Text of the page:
Planting a polyculture also prevents disastrous failures for conventional farmers like the one seen this year for cherry farmers, in which 90% of crops were destroyed by frost. While its still represents a loss, the permaculcuralist may fall back on other produce to supplement income.

These are just a few of the most obvious differences between the two farming methods, but they help illustrate a return to an older way of thinking that involves use of renewable resources, locally sourced, work for local populations, and a healthier and more stable working, living environment for our community. And that’s a product we can all enjoy.

More gardening, less toil

Inputs of nutrients to the food forest garden come mostly from the sun. Light energy is converted to chemical energy and stored as sugar, where the plant or an animal makes use of this food source. So begins the cycle of energy that is passed along down the food chain.

Nutrients in the food forest garden are cycled through the system in relatively small quantities, for having evolved into a very efficient energy distribution system, a little bit goes a long way. Everything from the branching patterns of trees that allow for an even catchment of light via their leaves, or rainfall to their roots to how water collects in natural swales, travels the low land and is distributed back into the atmosphere through the flora. Theses are systems designed to require little to no input. Mimicking these systems can save the farmer or gardener time and resources and begins with examining first the existing system.

Unfortunately, humans are accustomed to being wasteful. Our entire agricultural system is built upon oil and subsidies resulting in the input of 10 units of energy in per every one unit of energy consumed. It’s a system that can only be maintained for a brief period of time and with disastrous consequences.

For example, in some areas of the United States, more than 75% of topsoil has been lost through frequent tilling and erosion, or buried beneath asphalt parking-lots and concrete roadways. While the most obvious natural catchment system exists within the canopy of the forest, another efficient system lay just beneath, in the soil.

You can hold within the palm of your hand, a spoonful of soil or the equivalent of billions of beneficial microorganisms. This living soil regulates everything from water to organic matter, and facilitates the cycling of macro- and micro-nutrients back through the ecosystem.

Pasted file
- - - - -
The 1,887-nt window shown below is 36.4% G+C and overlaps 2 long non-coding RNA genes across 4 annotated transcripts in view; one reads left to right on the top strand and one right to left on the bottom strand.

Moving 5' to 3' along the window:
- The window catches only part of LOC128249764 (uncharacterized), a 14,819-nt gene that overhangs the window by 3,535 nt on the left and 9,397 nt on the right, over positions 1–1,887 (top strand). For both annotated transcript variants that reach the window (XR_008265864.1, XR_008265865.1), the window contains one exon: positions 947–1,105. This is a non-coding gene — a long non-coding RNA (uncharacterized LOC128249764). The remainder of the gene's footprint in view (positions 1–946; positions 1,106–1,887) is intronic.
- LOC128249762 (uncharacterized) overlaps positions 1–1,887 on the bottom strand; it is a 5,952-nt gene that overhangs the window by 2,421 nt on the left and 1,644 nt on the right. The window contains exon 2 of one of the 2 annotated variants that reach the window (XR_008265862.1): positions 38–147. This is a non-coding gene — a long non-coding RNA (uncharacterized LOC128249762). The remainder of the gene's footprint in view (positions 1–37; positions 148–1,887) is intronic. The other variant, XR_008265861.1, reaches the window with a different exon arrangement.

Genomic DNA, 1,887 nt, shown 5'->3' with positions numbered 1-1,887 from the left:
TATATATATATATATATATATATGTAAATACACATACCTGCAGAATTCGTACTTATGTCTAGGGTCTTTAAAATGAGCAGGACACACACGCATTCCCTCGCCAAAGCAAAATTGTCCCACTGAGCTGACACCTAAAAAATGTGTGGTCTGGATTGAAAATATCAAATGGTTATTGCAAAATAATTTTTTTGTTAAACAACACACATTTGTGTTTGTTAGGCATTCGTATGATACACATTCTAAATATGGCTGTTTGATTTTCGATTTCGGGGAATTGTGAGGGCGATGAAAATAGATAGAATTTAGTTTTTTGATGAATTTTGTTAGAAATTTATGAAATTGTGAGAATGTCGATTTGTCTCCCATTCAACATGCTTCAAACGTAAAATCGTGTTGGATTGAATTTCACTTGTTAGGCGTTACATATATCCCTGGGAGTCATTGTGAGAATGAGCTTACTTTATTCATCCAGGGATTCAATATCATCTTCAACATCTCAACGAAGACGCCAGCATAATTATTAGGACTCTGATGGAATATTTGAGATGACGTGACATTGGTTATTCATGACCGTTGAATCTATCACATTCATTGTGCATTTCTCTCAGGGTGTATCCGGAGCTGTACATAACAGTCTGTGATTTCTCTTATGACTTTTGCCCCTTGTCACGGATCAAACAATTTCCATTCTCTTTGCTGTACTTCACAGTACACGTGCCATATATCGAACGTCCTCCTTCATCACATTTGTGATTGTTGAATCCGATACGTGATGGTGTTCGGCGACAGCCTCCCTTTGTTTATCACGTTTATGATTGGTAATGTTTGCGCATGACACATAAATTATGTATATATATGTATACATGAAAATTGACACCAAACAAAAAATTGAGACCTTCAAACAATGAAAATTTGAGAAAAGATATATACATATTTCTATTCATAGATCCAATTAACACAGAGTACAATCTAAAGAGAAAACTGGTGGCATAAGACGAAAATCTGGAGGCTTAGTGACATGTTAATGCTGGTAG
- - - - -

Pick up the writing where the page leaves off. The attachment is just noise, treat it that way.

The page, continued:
One way to capture energy and store it for use by garden plants, is to build and maintain healthy garden soil. Rather than tilling, which can disrupt the natural processes unfolding below ground, layer composting in place while including nutrient accumulating plants in your garden design will allow for even redistribution of these nutrients to the building of new soil. This design translates to fewer resources being used externally to manage the system and mimics the mature forest ecosystem where leaves and other debris fall to the forest floor and are recycled into healthy, rich humus. We will discuss soil building in the next installment, while continuing the discussion of principle two: catch and store energy.

Why weeds matter

By definition, a weed is any plant that crowds out cultivated plants.  In nature, plants will only crowd out other plants when the environment is altered and one plant is deprived of some nutrient or gained by another.  While we tend to think of forests as stationary ecosystems, they’re always moving.  As we see in succession, when one layer of pioneer plants has amassed enough biomass to sustain a perennial herb layer, the grasses move in and “crowd out” the pioneers.  As more biomass is generated at the top-soil layer by the bundled root-systems of the perennial grasses, the shrub layer encroaches followed by the shorter, then taller trees.  With each step, we see a more complex ecosystem unfolding until the web of biodiversity is strong enough to sustain minor alterations.  

“Weeds” or those plants we have labeled weeds, contribute to biomass, cultivation, offer a food source for beneficial insects and play a part in the development of the ecosystem.  And in many cases, those plants we’ve labeled “weeds” are far more beneficial than the plants we’ve cultivated.  Dandelions, for example, are completely edible, hold nutrients from the soil and redistribute these nutrients at the end of the life-cycle, are insectary, and offer humans some medicinal value.  Grass, on the other hand, prevents erosion and provides biomass, but otherwise, isn’t very useful to humans, doesn’t attract beneficial insects and takes in more nutrients than it contributes.


If you’ve read or encountered the Edible Forest Gardens volumes, you’re probably familiar with the useful worksheets located in the appendices.  These worksheets help permaculturalists examine on paper the workability of their matrices.  Thanks to Dave Jacke, these and more are now available in a downloadable (and printable) format:  Visit the website.